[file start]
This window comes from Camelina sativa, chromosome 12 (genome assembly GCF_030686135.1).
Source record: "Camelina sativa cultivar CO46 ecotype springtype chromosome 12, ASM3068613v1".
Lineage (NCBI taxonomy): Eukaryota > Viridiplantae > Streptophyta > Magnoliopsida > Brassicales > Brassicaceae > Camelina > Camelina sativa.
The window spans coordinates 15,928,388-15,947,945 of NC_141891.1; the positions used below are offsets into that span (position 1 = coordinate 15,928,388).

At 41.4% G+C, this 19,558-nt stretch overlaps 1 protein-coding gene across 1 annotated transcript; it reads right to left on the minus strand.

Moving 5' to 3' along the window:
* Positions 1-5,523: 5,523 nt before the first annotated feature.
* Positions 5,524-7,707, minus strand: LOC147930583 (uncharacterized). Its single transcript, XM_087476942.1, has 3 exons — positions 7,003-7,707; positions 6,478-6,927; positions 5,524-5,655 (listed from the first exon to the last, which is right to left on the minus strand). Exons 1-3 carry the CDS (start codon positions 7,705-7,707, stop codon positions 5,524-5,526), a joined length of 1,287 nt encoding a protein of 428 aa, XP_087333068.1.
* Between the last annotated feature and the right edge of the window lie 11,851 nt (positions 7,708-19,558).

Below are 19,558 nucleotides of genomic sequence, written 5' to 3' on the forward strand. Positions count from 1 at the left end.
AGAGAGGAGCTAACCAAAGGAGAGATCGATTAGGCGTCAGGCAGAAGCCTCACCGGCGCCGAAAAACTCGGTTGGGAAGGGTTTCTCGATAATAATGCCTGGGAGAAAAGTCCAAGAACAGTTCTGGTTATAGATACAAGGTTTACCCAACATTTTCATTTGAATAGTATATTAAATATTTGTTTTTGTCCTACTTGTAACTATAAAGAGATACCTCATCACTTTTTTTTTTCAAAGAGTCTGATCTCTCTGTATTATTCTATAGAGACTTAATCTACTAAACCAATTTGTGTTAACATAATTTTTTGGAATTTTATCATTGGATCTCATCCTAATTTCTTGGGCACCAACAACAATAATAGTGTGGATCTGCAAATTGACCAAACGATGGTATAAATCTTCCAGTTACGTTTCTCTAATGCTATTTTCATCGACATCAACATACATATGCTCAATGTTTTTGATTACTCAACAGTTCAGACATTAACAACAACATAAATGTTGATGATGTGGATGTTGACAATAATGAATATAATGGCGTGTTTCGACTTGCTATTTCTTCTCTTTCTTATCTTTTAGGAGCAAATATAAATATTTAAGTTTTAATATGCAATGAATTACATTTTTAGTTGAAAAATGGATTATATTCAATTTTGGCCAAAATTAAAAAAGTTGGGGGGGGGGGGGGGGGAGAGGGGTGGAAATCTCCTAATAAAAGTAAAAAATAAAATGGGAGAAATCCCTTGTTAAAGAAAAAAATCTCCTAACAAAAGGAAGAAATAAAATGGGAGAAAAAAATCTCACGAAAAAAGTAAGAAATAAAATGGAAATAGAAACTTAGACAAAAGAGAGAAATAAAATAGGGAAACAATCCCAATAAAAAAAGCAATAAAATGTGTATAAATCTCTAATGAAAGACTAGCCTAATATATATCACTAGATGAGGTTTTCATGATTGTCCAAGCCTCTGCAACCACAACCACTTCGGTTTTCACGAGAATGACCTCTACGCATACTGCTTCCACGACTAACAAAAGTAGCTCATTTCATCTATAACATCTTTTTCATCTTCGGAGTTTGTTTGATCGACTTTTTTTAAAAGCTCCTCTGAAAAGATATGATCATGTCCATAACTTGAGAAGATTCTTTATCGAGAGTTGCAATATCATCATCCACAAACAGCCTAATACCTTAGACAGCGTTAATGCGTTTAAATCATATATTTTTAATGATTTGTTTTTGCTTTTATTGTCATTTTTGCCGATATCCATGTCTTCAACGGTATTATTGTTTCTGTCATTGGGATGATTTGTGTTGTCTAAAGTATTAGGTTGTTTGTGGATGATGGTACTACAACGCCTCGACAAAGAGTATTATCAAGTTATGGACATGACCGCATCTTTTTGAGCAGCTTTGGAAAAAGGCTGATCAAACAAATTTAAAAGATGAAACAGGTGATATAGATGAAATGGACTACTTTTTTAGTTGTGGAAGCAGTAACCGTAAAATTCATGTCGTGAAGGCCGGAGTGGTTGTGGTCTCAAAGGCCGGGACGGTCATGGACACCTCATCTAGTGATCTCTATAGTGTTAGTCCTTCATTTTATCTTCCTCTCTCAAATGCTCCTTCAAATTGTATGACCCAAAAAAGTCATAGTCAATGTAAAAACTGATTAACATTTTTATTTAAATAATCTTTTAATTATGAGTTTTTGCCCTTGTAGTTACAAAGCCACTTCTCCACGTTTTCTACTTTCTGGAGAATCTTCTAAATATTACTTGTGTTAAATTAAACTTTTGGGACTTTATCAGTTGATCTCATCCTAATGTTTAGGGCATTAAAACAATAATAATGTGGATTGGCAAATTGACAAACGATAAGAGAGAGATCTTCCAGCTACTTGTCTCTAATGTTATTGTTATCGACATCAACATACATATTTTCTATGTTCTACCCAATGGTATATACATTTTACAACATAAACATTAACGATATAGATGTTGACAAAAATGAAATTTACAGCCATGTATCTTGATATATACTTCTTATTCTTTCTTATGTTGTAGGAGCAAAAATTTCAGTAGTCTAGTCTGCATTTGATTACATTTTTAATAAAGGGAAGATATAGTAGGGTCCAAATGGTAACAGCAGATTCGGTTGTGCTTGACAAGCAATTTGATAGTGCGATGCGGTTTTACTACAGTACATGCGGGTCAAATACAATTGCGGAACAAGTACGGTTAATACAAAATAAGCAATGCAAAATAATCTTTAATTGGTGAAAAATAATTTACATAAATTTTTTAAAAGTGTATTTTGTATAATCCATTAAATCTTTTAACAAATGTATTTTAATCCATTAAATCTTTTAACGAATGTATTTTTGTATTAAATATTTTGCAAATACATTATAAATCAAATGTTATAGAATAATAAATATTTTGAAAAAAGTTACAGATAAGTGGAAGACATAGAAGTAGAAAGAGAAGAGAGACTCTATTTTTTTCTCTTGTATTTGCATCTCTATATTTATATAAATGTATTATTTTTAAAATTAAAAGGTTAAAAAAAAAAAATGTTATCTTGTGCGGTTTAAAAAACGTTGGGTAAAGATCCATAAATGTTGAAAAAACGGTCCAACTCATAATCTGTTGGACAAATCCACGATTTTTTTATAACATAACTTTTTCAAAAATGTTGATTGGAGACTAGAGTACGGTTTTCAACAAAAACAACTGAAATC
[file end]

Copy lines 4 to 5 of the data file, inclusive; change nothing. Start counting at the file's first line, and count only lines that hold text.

The window spans coordinates 15,928,388-15,947,945 of NC_141891.1; the positions used below are offsets into that span (position 1 = coordinate 15,928,388).

At 41.4% G+C, this 19,558-nt stretch overlaps 1 protein-coding gene across 1 annotated transcript; it reads right to left on the minus strand.